Saturday, May 23, 2009
Henrik Rueben Genz, Denmark, 2005 (8.6*)
This is a small Chinese-Danish film, yet manages to tell quite a poignant tale about loneliness and affection. An everyman-type plumber named Keld, played by Bjarne Henriksen, finds that his wife of 25 years (Charlotte Fich) has decided that their marriage 'is a funeral', and moves out. Keld remains optimistic, hoping its just a separation, and he finds some solace in a daily routine of eating at the neighborhood Chinese grill.
There, he is befriended the gregarious and affable owner, who has a plumbing problem that Keld can fix. He then offers Keld a small sum to wed his sister, the ravishing Vivian Wu, who is visiting from China and will have to return otherwise, where 'single women have it tough'. This is an unpretentious story about friendships in a lonely urban setting, as well as a cross-cultural statement about the universality of human emotion. Those who liked Peter Weir's Green Card and Thomas McCarthy's The Visitor should also enjoy this touching film.
Friday, May 22, 2009
After best picture Slumdog Millionaire, I decided to check out the few Danny Boyle films I hadn't seen, really only Shallow Grave, an early one. I expected some sort of crude cheap-looking B movie, like Bogdanovich's early Targets, which was cheesy and cheap in spite of a retiring Boris Karloff (playing "Orkov"). Instead what Grave showed me was a clever tongue-in-cheek parody of the best of Hitchcock's homicidal thrillers.
The film begins with three snobbish flatmates interviewing potential roommates for the fourth, and empty, bedroom. Ewan McGregor is perhaps the most obnoxious, Christopher Eccleston the more bookish and reserved (yet arrogant all the same), while Kerry Fox is slyly seductive while playing along with both guys. Due to her persuasion, they take in a mysterious writer, and find that he has a heavy suitcase full of quite a surprise.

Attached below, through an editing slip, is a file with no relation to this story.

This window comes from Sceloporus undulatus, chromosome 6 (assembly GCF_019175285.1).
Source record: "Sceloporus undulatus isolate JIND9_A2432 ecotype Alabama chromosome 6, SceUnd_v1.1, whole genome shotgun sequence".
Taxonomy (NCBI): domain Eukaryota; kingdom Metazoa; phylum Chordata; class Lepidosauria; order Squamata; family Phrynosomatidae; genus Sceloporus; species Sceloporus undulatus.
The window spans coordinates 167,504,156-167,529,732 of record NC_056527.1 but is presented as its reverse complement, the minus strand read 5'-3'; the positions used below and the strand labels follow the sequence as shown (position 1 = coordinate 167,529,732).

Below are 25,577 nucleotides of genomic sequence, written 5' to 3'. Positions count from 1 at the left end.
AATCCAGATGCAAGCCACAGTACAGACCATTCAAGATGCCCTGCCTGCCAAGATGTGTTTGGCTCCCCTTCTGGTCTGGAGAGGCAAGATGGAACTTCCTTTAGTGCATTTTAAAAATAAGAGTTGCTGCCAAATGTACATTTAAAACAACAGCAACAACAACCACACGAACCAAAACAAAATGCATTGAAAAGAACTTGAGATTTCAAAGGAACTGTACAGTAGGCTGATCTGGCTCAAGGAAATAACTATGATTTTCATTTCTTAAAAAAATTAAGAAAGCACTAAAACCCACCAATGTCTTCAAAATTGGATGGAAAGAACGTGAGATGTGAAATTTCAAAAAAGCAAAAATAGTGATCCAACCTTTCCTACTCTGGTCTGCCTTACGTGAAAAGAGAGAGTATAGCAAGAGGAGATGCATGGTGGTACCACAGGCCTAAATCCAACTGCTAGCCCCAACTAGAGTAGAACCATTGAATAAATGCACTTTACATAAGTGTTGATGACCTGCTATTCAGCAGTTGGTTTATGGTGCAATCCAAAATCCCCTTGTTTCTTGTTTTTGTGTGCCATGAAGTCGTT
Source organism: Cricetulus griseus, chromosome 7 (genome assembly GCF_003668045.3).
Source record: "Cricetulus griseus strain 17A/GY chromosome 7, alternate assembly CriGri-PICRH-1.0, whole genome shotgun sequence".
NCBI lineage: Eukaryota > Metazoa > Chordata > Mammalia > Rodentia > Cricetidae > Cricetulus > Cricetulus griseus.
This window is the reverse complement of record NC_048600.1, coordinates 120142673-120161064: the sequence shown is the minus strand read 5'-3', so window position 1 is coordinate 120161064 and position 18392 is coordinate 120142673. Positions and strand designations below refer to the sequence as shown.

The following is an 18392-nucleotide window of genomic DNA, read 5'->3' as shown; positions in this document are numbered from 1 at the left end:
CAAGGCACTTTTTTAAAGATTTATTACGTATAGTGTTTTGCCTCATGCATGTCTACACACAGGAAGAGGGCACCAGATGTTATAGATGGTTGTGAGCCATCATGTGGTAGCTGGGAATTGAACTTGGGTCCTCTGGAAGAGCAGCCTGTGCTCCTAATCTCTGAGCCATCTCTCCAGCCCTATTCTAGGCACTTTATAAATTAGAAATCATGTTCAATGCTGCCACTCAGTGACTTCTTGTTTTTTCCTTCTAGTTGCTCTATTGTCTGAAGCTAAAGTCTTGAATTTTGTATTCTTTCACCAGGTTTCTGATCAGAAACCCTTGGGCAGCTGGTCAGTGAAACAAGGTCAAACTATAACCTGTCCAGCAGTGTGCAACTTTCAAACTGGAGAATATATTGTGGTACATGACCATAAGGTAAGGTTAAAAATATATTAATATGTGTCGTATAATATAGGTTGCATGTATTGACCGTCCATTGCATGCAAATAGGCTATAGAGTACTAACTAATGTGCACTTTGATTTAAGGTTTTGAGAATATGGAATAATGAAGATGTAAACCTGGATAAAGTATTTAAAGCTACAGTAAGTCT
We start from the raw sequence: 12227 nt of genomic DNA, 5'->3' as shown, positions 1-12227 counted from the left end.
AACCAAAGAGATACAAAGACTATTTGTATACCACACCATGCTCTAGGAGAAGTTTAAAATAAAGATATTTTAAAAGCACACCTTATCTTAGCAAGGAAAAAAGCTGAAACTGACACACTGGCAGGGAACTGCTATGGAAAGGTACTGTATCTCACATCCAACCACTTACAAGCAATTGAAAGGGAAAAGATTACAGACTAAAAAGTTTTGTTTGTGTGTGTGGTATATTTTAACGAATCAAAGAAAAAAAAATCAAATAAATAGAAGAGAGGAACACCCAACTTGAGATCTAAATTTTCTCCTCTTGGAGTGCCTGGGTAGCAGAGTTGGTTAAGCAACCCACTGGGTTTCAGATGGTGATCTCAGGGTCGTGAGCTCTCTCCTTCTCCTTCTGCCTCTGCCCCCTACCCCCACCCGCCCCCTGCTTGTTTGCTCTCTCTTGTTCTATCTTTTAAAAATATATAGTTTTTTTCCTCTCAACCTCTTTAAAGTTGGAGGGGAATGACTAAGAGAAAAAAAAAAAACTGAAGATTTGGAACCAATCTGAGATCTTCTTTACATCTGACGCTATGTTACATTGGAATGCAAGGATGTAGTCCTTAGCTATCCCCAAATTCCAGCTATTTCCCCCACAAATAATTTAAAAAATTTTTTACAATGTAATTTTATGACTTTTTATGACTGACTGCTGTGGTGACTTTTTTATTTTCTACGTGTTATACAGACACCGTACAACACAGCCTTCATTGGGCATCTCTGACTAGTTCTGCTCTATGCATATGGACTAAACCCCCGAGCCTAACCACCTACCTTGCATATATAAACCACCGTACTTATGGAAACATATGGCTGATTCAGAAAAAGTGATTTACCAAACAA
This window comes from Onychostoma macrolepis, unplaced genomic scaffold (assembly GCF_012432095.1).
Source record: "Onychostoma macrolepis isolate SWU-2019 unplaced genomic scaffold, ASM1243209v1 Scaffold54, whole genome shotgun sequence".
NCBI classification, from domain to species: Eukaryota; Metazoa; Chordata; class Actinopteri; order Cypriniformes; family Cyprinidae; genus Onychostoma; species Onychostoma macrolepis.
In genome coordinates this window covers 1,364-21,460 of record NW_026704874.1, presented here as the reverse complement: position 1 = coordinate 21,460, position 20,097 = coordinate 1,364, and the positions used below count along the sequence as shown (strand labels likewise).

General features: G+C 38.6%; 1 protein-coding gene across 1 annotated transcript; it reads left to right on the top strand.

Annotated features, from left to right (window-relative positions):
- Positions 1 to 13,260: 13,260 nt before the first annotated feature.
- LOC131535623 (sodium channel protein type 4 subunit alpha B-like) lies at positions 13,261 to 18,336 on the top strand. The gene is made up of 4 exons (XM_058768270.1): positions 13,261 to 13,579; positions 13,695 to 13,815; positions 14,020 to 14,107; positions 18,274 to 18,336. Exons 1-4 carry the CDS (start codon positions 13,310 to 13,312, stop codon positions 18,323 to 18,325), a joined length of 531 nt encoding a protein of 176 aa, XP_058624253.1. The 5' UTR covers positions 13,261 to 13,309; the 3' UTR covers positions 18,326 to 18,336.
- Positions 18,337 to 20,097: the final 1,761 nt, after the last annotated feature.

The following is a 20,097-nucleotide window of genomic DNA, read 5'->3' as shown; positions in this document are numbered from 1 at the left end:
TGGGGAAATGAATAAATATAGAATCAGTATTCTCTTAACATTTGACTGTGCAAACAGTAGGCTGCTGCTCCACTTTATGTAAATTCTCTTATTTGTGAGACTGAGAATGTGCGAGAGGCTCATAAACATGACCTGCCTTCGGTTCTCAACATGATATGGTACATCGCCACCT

Without any spoilers, let's just say at that point the games begin, and being a Boyle film, this includes homicides, bodies, police, and general mayhem disguised as urban normality, as the probable state of decay of modern life. I loved the comedic undertones to what is really a suspense film, Boyle's attitude here keeps the movie enjoyable on either level. Nothing deep here, but good entertainment, not to be missed by Boyle fans.
Thursday, May 21, 2009
Gus Van Sant, 2008 (8.9*)
Terrific and inspiring film from Gus Van Sant (Drugstore Cowboy) about politician Harvey Milk, brilliantly played here by Sean Penn, who really captures his mannerisms. I was in SF when all this happened, and I was appalled by U.S. voters. The U.S. Constitution protects the state from religious domination - religions have freedom but cannot interfere in government, and vice versa; just the way you want it. Democracy does not give a majority the right to suppress the rights of minorities; we set up our system to protect all individuals in spite of their beliefs. The Webster definition of bigotry begins "opposing someone primarily on the basis of religion". Anita Bryant is featured in Milk in documentary footage, and seems to preach the religion of bigotry and hatred (and sounds eerily like the Nazis). Milk realized all this and fought for gay rights as an American Constitutionalist, so he was either going to win or American was going to lose its foundation.
First an aimless corporate worker in New York when gay men were forced into the closet, he moves to San Francisco, looking for a more open attitude. There he becomes a storeowner and facing daily bigotry even there, decides to try to change at least the city government, so that at least one city would be safe for homosexuals. We see him start his political trail by gaining the support of other minority groups, and eventually becomes the first openly gay politician to get elected, to a city council seat.
This is based on the Oscar winning documentary The Times of Harvey Milk, but Van Sant makes it into a mythic fable of freedom and American democratic folklore, as it should be. Much of this is due to the cast: Sean Penn won an Oscar® for best actor. Oscar®-nominee Josh Brolin as Dan White, was terrifying as the voice of middle-class morality, who resort to guns and violence when they fail to get their way. Milk has the ring of a Capra film, with normal citizens taking steps to make government listen to their rights. Best of all: it’s a true story. Everyone who believes in freedom or just great films should see this one!